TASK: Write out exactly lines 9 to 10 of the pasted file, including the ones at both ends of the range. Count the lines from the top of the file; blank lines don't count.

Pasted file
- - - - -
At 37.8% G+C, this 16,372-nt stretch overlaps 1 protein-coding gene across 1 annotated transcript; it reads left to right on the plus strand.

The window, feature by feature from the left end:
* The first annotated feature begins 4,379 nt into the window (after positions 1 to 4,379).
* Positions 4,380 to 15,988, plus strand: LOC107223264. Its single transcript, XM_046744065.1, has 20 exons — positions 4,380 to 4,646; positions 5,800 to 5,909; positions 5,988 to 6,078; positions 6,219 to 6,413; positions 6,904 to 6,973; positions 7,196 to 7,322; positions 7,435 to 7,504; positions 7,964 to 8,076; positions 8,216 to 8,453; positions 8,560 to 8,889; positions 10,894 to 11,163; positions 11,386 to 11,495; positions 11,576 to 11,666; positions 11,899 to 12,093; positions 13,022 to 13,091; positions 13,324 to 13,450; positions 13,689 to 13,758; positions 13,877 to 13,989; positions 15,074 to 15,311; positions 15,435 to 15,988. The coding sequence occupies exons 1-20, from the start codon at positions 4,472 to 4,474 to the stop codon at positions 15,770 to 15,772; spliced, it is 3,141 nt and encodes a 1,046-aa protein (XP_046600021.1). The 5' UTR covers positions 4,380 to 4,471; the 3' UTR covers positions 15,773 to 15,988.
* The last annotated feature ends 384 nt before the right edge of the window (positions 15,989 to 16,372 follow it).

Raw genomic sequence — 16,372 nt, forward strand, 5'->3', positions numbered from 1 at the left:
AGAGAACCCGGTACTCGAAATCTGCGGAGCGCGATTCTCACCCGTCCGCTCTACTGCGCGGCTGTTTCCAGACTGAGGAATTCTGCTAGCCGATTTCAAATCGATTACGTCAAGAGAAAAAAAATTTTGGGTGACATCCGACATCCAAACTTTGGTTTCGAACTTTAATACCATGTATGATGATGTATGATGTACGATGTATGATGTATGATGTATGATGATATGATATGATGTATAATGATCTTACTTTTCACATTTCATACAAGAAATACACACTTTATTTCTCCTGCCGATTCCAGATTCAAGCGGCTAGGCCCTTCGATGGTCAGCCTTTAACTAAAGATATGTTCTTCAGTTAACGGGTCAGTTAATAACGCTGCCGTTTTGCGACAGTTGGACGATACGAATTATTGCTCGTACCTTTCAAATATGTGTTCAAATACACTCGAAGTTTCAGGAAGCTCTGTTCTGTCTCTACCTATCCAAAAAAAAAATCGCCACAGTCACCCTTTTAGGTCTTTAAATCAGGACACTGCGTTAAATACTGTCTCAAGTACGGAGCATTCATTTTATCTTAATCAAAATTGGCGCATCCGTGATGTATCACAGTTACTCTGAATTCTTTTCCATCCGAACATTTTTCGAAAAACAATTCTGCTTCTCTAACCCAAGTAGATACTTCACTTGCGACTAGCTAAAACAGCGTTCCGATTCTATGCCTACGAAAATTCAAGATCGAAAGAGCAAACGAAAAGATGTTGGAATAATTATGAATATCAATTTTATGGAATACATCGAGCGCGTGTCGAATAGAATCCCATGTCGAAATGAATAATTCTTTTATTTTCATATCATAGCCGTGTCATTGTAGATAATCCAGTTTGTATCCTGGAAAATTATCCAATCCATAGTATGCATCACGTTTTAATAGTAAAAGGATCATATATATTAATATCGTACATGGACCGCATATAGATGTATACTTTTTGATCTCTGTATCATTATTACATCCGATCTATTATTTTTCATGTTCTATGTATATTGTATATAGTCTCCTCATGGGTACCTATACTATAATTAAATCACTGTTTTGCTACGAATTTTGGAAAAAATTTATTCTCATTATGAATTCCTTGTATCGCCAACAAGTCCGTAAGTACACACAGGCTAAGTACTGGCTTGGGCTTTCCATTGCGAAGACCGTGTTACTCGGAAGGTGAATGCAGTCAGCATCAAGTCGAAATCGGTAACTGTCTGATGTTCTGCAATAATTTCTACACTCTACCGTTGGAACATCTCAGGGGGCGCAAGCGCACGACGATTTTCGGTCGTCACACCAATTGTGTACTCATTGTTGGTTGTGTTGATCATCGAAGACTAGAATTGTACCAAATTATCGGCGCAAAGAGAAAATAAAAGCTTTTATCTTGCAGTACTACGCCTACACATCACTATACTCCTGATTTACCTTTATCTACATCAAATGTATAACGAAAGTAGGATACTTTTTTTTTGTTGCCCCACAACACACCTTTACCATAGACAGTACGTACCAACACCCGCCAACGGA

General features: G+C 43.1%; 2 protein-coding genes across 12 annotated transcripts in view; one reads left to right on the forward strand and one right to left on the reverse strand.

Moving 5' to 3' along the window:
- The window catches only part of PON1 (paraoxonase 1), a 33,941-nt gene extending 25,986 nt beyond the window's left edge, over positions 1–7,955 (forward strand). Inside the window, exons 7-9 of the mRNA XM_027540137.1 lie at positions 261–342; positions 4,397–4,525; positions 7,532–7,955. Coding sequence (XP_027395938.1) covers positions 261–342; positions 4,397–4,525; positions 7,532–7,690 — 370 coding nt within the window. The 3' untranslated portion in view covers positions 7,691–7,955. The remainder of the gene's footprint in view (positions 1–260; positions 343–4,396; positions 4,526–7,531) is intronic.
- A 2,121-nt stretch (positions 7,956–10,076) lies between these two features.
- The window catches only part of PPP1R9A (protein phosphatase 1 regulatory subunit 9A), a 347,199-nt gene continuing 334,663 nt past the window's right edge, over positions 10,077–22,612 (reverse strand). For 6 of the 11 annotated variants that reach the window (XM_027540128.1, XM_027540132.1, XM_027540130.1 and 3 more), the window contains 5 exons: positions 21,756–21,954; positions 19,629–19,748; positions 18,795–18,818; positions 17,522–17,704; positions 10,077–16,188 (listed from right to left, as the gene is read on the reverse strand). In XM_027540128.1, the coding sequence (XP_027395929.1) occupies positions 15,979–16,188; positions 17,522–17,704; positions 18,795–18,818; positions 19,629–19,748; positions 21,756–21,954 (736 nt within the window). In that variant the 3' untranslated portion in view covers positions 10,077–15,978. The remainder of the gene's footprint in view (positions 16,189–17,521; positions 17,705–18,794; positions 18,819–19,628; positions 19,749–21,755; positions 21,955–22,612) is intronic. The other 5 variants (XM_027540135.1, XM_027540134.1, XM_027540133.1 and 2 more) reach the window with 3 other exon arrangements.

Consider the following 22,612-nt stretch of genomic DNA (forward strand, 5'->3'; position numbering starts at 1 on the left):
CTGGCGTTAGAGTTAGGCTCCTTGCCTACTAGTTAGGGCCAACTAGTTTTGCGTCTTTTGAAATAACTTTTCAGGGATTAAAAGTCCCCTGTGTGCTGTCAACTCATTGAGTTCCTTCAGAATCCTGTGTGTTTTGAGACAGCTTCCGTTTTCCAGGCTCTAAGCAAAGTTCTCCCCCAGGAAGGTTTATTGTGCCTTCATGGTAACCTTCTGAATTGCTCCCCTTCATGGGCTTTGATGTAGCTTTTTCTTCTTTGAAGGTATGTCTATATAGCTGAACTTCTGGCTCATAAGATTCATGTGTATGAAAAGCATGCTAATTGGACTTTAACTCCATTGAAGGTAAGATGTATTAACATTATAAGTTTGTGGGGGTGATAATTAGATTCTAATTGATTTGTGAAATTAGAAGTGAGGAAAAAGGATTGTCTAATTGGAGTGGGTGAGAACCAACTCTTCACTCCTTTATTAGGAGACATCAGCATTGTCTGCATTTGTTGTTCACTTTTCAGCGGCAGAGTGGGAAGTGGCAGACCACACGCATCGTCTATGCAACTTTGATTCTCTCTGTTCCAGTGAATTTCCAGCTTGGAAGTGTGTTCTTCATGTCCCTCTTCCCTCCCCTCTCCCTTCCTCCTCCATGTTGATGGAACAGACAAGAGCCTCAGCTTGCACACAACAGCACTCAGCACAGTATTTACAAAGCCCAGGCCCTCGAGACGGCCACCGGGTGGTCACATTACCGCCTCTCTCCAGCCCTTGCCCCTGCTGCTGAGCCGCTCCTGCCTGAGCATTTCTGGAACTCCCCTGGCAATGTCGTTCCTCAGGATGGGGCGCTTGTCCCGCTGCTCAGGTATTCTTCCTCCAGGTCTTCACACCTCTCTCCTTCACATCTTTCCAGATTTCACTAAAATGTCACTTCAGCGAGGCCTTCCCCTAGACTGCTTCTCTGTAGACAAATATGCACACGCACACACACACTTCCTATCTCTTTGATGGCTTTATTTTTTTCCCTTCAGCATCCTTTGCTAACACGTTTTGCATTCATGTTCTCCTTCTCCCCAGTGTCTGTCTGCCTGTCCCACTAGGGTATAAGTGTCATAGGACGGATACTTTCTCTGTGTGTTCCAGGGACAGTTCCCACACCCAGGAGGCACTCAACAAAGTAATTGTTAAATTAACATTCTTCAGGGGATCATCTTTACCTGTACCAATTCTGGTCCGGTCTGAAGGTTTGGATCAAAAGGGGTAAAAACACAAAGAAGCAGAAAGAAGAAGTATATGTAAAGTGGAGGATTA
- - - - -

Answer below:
Moving 5' to 3' along the window:
- The window catches only part of PON1 (paraoxonase 1), a 33,941-nt gene extending 25,986 nt beyond the window's left edge, over positions 1–7,955 (forward strand). Inside the window, exons 7-9 of the mRNA XM_027540137.1 lie at positions 261–342; positions 4,397–4,525; positions 7,532–7,955. Coding sequence (XP_027395938.1) covers positions 261–342; positions 4,397–4,525; positions 7,532–7,690 — 370 coding nt within the window. The 3' untranslated portion in view covers positions 7,691–7,955. The remainder of the gene's footprint in view (positions 1–260; positions 343–4,396; positions 4,526–7,531) is intronic.